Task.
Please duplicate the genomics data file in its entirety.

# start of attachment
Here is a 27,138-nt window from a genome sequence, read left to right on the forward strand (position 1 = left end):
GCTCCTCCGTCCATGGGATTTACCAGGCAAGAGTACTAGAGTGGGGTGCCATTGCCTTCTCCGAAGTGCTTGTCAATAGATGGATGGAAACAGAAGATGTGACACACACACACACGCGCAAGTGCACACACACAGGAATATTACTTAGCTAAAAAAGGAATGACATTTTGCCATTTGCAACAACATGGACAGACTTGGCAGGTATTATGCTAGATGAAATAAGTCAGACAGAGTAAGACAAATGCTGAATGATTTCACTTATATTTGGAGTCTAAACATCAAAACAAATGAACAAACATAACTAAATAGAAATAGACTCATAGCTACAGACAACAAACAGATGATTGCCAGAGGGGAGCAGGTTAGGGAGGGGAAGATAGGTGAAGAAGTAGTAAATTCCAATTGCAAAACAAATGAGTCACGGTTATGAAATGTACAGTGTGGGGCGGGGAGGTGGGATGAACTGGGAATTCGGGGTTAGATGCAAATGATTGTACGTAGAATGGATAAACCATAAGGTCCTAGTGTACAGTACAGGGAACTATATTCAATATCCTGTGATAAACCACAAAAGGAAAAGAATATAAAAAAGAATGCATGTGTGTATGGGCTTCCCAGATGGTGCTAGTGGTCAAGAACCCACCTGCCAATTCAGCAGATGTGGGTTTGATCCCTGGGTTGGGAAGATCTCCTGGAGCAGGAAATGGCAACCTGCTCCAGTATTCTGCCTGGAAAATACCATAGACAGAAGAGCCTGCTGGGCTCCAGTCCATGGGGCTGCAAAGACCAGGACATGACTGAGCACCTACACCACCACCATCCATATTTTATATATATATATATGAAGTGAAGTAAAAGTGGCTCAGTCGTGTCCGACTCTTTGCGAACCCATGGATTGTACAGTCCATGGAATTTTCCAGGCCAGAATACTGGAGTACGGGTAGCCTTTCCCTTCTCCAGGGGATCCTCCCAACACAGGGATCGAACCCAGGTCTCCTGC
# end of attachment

Here is a 27,138-nt window from a genome sequence, read left to right on the forward strand (position 1 = left end):
GCTCCTCCGTCCATGGGATTTACCAGGCAAGAGTACTAGAGTGGGGTGCCATTGCCTTCTCCGAAGTGCTTGTCAATAGATGGATGGAAACAGAAGATGTGACACACACACACACGCGCAAGTGCACACACACAGGAATATTACTTAGCTAAAAAAGGAATGACATTTTGCCATTTGCAACAACATGGACAGACTTGGCAGGTATTATGCTAGATGAAATAAGTCAGACAGAGTAAGACAAATGCTGAATGATTTCACTTATATTTGGAGTCTAAACATCAAAACAAATGAACAAACATAACTAAATAGAAATAGACTCATAGCTACAGACAACAAACAGATGATTGCCAGAGGGGAGCAGGTTAGGGAGGGGAAGATAGGTGAAGAAGTAGTAAATTCCAATTGCAAAACAAATGAGTCACGGTTATGAAATGTACAGTGTGGGGCGGGGAGGTGGGATGAACTGGGAATTCGGGGTTAGATGCAAATGATTGTACGTAGAATGGATAAACCATAAGGTCCTAGTGTACAGTACAGGGAACTATATTCAATATCCTGTGATAAACCACAAAAGGAAAAGAATATAAAAAAGAATGCATGTGTGTATGGGCTTCCCAGATGGTGCTAGTGGTCAAGAACCCACCTGCCAATTCAGCAGATGTGGGTTTGATCCCTGGGTTGGGAAGATCTCCTGGAGCAGGAAATGGCAACCTGCTCCAGTATTCTGCCTGGAAAATACCATAGACAGAAGAGCCTGCTGGGCTCCAGTCCATGGGGCTGCAAAGACCAGGACATGACTGAGCACCTACACCACCACCATCCATATTTTATATATATATATATGAAGTGAAGTAAAAGTGGCTCAGTCGTGTCCGACTCTTTGCGAACCCATGGATTGTACAGTCCATGGAATTTTCCAGGCCAGAATACTGGAGTACGGGTAGCCTTTCCCTTCTCCAGGGGATCCTCCCAACACAGGGATCGAACCCAGGTCTCCTGC